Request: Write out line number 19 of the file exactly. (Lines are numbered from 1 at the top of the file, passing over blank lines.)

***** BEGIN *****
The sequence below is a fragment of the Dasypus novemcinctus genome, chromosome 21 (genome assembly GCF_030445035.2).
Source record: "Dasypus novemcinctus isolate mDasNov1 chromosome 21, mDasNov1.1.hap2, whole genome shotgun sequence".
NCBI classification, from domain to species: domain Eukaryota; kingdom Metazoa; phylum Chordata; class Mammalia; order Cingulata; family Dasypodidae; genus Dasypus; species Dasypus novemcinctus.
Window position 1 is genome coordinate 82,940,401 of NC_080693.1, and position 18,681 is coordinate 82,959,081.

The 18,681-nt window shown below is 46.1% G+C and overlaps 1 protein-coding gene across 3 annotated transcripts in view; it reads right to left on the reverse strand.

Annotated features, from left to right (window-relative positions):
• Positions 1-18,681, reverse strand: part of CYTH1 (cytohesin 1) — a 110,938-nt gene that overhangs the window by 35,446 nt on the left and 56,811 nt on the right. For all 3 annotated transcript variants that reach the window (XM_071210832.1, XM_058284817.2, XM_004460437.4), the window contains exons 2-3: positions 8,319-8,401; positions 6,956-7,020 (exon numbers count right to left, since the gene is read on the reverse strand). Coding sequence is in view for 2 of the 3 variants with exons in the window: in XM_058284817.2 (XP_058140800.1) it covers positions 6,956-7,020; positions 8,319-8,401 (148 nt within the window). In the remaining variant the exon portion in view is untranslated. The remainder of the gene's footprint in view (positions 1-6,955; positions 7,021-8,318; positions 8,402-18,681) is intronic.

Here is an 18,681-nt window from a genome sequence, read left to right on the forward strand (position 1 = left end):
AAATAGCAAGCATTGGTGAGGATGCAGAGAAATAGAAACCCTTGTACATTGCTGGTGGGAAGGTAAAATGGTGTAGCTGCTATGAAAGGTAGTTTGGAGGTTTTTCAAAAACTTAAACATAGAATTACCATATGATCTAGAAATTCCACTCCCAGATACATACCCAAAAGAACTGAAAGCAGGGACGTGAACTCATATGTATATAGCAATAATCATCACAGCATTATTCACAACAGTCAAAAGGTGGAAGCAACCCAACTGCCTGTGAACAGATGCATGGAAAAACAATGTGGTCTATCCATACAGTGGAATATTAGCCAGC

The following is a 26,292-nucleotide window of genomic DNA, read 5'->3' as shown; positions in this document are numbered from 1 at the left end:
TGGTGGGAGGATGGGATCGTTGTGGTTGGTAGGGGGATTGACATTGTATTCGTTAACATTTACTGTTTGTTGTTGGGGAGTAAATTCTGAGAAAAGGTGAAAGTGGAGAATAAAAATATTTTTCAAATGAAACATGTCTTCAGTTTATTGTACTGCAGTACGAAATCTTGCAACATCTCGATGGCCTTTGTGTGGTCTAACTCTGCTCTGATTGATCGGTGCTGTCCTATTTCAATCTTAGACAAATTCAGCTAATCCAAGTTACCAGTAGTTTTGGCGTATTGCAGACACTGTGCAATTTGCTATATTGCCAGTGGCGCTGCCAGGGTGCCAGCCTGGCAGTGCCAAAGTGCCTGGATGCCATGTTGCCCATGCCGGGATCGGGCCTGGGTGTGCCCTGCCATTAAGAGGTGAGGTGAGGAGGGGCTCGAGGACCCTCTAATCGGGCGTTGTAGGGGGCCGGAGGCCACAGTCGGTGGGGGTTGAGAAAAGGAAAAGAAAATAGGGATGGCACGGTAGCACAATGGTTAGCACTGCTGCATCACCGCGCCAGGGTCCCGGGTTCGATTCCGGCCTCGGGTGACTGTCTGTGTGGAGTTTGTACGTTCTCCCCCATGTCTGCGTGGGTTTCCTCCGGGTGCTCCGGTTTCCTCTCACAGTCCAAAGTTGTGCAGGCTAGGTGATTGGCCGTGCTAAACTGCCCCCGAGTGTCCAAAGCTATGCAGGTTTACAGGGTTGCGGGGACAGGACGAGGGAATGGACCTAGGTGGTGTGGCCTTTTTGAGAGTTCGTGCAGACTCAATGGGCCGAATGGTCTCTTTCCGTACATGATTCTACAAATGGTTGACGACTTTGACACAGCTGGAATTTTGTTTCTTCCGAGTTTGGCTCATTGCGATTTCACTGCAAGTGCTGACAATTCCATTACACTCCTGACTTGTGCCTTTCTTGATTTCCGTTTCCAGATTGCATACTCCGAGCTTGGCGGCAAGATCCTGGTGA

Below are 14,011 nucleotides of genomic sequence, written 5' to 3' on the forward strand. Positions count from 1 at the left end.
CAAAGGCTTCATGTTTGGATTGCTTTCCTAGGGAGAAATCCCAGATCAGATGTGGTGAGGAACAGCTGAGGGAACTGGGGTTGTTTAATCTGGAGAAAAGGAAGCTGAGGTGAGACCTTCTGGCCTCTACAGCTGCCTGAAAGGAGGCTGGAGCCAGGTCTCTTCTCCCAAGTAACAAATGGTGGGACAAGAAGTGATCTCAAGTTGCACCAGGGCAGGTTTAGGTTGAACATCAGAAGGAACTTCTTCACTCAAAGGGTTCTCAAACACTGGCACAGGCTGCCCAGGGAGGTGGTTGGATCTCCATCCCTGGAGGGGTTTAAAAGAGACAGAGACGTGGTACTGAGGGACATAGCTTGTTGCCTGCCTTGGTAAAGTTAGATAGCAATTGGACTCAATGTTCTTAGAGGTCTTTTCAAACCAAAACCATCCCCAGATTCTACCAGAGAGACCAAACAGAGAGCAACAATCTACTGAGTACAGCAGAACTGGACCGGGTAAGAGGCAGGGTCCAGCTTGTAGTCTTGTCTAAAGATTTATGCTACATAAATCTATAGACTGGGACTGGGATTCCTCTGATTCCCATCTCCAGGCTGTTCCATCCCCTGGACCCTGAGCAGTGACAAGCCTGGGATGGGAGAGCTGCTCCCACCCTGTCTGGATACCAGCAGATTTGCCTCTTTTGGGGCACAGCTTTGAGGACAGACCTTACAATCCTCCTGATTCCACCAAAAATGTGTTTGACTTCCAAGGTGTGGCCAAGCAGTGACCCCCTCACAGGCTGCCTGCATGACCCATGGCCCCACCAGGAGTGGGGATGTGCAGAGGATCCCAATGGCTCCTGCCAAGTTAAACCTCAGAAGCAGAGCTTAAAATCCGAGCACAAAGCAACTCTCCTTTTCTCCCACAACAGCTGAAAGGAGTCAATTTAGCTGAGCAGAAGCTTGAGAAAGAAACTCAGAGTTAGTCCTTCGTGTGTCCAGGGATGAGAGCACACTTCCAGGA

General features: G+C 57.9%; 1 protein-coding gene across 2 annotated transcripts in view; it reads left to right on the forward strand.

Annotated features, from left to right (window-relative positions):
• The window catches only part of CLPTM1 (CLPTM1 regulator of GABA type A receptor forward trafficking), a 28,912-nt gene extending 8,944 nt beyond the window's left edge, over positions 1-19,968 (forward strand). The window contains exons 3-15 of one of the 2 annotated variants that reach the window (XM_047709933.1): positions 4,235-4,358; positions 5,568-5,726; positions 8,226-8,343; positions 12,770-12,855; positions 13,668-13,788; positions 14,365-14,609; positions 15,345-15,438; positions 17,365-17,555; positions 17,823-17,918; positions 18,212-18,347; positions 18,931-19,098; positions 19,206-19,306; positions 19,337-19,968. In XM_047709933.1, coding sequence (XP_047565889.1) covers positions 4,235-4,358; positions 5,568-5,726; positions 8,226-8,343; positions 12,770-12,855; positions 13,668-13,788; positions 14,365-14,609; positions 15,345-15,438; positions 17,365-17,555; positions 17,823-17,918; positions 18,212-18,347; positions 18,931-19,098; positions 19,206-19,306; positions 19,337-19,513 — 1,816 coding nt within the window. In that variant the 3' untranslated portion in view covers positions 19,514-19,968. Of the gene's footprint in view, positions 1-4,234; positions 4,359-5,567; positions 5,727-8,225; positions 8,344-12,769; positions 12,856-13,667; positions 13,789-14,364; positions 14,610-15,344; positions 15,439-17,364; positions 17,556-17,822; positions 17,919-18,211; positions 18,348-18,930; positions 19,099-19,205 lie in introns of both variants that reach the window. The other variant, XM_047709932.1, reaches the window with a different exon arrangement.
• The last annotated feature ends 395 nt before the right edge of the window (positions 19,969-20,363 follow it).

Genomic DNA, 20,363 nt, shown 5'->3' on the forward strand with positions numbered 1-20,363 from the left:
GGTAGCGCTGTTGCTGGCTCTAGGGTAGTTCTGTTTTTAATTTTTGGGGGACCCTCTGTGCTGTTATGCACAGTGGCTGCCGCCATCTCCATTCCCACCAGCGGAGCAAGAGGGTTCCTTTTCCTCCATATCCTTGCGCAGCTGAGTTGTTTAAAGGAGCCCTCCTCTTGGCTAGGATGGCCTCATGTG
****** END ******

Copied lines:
GGTAGCGCTGTTGCTGGCTCTAGGGTAGTTCTGTTTTTAATTTTTGGGGGACCCTCTGTGCTGTTATGCACAGTGGCTGCCGCCATCTCCATTCCCACCAGCGGAGCAAGAGGGTTCCTTTTCCTCCATATCCTTGCGCAGCTGAGTTGTTTAAAGGAGCCCTCCTCTTGGCTAGGATGGCCTCATGTG